Don’t Burn Yourself Out

The world of health and fitness is often really intimidating for newcomers, mainly because there is so much information about it online these days, and it can get really complicated really fast. And what I think is even worse is that there are a lot of different opinions from different people, opinions that are even contradictory at times. Because of all this, it’s sometimes pretty confusing and challenging for a beginner to be able to form their own routine and just do their own thing because they’re afraid of doing something wrong.

The real truth about this is that there is really more than one way to approach fitness, and what works for someone else might not necessarily work for you. It will definitely take some time before you figure out your own routine and what works best for you, but in the meantime it wouldn’t hurt to have some simple, concrete advice that just plain works.

So that’s exactly what I’m going to offer you today. I’m not going to talk about proteins, carbohydrates, anabolic hormones or any of that fancy stuff. I’m going to keep it as simple as possible and try to help get you on the right track with four simple pieces of advice that anyone can use.

Take it easy with HIIT

Take it Easy with HIIT

A very popular method of training nowadays is the so-called high-intensity interval training. HIIT has been around for a while, but before it was mostly done by athletes and people who wanted to achieve prime physical condition. Nowadays it’s being marketed as a great way to both lose weight and pack on muscle quickly, and though this is completely true and HIIT can give you all that, there’s something about it that you should probably know.

Namely, HIIT is pretty fatiguing and hard on your nervous system, and will tire you out much faster than a normal workout. And although this can be a good thing, it means that you will be very sore the next day (or even the next few days if your body is not used to that kind of stress) and it will take you a longer time to recover and be able to go back to the gym.

So I’m not saying “don’t use HIIT at all”, far from it – I just think that it’s smart to limit HIIT workout to about two to three times a week if you’re a beginner, as any more of that will just cause a lot of unnecessary fatigue.

Drink Lots of Water

Water is an excellent solvent, and because of that it’s great at helping our body expel all the harmful toxins from our organism. This can result in a number of health benefits such as higher energy levels, smoother and cleaner skin and so on.

However, a lesser known fact about water is that it actually increases the speed of your metabolism and helps you control your cravings a lot better. If you don’t drink a lot of water in general, your body is probably used to getting most of its water from the food that you eat. Therefore, when you’re thirsty, your body won’t always just crave water (because it knows that isn’t how it’s going to get it) – it will also crave juicy foods, because those are high in water as well.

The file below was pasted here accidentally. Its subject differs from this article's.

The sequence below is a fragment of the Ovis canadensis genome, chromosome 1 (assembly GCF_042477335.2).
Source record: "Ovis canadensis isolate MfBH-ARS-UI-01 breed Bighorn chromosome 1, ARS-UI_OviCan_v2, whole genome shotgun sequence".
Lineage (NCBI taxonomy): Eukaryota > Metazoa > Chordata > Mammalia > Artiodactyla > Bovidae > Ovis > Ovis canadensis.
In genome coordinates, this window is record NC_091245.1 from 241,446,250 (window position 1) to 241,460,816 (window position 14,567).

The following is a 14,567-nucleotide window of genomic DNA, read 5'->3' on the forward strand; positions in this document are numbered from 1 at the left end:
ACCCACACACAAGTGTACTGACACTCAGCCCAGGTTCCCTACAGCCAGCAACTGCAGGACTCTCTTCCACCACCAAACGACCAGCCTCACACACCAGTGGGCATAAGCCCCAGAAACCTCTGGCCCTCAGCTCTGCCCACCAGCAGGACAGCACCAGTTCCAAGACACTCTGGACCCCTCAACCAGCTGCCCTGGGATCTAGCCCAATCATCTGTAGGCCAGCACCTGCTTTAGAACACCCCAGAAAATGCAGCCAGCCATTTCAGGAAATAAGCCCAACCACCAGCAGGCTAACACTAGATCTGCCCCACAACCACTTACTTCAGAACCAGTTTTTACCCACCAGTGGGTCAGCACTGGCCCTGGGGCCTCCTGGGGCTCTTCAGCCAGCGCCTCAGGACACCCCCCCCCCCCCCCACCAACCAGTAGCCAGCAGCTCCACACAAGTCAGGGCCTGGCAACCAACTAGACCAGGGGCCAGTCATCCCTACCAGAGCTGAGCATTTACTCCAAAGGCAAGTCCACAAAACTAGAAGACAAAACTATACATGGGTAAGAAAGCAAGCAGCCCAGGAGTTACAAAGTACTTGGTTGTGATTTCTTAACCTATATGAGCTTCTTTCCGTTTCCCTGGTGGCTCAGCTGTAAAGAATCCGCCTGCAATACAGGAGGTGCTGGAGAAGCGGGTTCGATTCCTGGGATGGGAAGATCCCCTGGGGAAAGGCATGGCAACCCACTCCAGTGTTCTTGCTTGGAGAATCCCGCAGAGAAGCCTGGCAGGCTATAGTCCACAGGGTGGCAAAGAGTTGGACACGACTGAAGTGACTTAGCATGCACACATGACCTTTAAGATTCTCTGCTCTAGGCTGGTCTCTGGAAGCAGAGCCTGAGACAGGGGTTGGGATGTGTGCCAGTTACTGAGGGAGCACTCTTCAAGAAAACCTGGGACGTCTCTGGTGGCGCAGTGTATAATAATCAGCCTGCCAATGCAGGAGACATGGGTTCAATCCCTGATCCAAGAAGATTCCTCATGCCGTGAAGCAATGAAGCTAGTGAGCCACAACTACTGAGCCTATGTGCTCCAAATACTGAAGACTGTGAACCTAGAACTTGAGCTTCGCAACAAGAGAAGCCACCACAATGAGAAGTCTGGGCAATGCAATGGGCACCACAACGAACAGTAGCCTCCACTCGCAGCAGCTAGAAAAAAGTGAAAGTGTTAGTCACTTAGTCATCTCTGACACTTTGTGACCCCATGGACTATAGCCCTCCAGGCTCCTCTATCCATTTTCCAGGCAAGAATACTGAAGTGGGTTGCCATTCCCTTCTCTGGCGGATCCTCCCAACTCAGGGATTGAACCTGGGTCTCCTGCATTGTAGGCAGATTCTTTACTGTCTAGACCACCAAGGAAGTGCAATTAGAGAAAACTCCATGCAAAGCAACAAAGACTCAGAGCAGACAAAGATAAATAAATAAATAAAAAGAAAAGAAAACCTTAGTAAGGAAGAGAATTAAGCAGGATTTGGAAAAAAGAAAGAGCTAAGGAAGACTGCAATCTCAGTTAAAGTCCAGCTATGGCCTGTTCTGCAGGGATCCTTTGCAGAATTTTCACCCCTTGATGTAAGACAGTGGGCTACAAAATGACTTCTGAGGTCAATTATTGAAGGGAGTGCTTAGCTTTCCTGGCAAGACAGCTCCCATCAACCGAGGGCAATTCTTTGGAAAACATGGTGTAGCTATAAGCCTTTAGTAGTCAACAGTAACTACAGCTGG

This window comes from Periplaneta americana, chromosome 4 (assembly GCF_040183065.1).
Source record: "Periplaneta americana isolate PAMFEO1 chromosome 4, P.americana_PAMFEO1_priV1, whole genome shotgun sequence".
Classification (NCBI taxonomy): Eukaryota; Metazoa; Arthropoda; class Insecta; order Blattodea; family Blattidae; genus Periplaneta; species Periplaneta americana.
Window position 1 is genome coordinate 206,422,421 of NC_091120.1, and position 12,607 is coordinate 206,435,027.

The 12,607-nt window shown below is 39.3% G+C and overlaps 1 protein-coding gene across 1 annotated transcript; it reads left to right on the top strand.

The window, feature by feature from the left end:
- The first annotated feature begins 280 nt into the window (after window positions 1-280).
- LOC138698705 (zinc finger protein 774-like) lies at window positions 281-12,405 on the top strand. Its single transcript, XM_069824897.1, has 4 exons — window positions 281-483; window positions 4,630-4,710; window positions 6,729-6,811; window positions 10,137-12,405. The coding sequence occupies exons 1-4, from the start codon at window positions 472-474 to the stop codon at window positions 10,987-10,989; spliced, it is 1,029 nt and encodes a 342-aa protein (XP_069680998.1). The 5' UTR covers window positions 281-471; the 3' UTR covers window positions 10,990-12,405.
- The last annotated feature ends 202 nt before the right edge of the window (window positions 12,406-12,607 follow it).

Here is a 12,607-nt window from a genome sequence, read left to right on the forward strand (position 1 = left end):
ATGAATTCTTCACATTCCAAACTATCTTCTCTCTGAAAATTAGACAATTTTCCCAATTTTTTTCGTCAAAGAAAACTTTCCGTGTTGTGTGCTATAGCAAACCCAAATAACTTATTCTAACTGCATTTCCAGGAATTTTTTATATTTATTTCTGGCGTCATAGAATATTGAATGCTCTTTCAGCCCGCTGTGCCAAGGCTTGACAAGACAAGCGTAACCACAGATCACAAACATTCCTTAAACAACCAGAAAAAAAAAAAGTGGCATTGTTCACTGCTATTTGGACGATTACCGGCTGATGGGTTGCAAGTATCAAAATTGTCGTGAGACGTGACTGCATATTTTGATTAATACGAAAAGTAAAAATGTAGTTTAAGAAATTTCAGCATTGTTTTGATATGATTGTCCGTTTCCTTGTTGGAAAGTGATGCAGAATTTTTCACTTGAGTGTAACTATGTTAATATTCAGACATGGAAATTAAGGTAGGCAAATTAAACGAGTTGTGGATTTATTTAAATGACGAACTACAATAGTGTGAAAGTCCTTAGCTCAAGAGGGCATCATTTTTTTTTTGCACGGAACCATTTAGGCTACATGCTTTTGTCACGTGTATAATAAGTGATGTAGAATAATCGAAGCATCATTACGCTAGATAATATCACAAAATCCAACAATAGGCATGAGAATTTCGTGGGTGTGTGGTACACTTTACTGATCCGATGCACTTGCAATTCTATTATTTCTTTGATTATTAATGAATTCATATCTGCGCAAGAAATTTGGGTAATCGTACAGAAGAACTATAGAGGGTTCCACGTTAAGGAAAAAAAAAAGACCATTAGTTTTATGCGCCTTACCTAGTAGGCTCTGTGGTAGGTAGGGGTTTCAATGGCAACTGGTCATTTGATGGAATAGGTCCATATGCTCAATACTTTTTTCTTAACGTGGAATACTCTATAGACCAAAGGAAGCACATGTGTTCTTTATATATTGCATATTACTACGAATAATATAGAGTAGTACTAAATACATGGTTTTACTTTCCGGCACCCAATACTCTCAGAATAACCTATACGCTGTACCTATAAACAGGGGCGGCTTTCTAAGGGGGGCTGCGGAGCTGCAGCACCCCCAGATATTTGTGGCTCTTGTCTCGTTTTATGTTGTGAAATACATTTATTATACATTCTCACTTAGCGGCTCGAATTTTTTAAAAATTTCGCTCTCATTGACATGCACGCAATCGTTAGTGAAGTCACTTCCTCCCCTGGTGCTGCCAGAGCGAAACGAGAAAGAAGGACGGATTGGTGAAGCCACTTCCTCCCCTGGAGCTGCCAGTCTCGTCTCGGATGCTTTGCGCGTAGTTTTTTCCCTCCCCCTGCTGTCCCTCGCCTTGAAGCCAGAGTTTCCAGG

So the next time you feel like getting something to eat, drink a big glass of water first and see if the craving goes away. This is a great way to easily cut down on a few extra calories, so I highly recommend that you try it.

Don’t Burn Yourself Out

If you have a friend or have ever talked to anyone who does weight training and asked them about how to get stronger and build up your muscle mass, 9 out of 10 times they’re going to say that you have to work to failure if you want to get any real results. As you probably already know, working to failure means performing the maximum number of reps that you physically can, while maintaining good form.

And again, while this is a completely valid form of exercise, just like HIIT it can be taxing on your nervous system and tire you out more quickly. If you want to work to failure, then save it for the very end of your workout, because that way you know that you can give it your all and not have to save any energy for anything else afterward.

Skipping Supper

Here’s a trick that helped me lose a ton of weight in very little time a few years ago, and it’s so simple that I think virtually anyone can do it. Simply don’t eat any meals after 7 PM, and you’ll give your body ample time to take care of all the food, all the nutrients that you gave it throughout the day before you go to bed (very important).

Foods that you consume after 7 PM are more likely to end up as fat, because we tend not to be as active during these hours and our bodies simply don’t need all that extra energy. This way you’re cutting your stomach some slack, you’re giving your body a chance to burn more fat (since you aren’t giving it fresh energy and an easier way to synthesize glucose). An incredibly simple trick that works wonders, so I highly recommend that you try it.

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Vanessa Davis is a 32-year-old fitness enthusiast, mother of two and content writer at www.diet.st. She's originally from Long Island, New York, and when she isn't cooking up some new health and fitness article, she enjoys doing yoga and figuring out new, delicious organic-based recipes for herself and her kids.

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